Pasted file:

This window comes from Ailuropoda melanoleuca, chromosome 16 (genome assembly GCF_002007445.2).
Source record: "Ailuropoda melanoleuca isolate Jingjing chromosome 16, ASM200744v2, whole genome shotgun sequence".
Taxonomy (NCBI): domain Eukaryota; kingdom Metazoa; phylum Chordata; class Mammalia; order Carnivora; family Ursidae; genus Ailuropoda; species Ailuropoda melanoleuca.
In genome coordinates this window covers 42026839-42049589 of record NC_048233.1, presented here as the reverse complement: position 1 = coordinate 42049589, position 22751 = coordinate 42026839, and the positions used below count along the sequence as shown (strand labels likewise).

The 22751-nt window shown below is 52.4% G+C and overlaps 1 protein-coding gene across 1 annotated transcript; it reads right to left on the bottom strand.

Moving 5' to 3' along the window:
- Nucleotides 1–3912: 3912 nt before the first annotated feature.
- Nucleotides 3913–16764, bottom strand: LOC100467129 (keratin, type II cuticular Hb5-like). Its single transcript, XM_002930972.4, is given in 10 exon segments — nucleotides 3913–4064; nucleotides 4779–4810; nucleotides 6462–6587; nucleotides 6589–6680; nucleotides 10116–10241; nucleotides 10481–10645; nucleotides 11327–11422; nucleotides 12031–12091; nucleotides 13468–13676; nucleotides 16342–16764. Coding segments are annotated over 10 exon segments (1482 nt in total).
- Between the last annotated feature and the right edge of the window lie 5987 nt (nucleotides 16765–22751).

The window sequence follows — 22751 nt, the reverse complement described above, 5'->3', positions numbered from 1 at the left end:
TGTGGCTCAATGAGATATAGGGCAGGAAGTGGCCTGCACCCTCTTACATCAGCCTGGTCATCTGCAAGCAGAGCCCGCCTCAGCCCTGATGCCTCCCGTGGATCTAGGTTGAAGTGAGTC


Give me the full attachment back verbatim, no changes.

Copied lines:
This window comes from Ailuropoda melanoleuca, chromosome 16 (genome assembly GCF_002007445.2).
Source record: "Ailuropoda melanoleuca isolate Jingjing chromosome 16, ASM200744v2, whole genome shotgun sequence".
Taxonomy (NCBI): domain Eukaryota; kingdom Metazoa; phylum Chordata; class Mammalia; order Carnivora; family Ursidae; genus Ailuropoda; species Ailuropoda melanoleuca.
In genome coordinates this window covers 42026839-42049589 of record NC_048233.1, presented here as the reverse complement: position 1 = coordinate 42049589, position 22751 = coordinate 42026839, and the positions used below count along the sequence as shown (strand labels likewise).

The 22751-nt window shown below is 52.4% G+C and overlaps 1 protein-coding gene across 1 annotated transcript; it reads right to left on the bottom strand.

Moving 5' to 3' along the window:
- Nucleotides 1–3912: 3912 nt before the first annotated feature.
- Nucleotides 3913–16764, bottom strand: LOC100467129 (keratin, type II cuticular Hb5-like). Its single transcript, XM_002930972.4, is given in 10 exon segments — nucleotides 3913–4064; nucleotides 4779–4810; nucleotides 6462–6587; nucleotides 6589–6680; nucleotides 10116–10241; nucleotides 10481–10645; nucleotides 11327–11422; nucleotides 12031–12091; nucleotides 13468–13676; nucleotides 16342–16764. Coding segments are annotated over 10 exon segments (1482 nt in total).
- Between the last annotated feature and the right edge of the window lie 5987 nt (nucleotides 16765–22751).

The window sequence follows — 22751 nt, the reverse complement described above, 5'->3', positions numbered from 1 at the left end:
TGTGGCTCAATGAGATATAGGGCAGGAAGTGGCCTGCACCCTCTTACATCAGCCTGGTCATCTGCAAGCAGAGCCCGCCTCAGCCCTGATGCCTCCCGTGGATCTAGGTTGAAGTGAGTC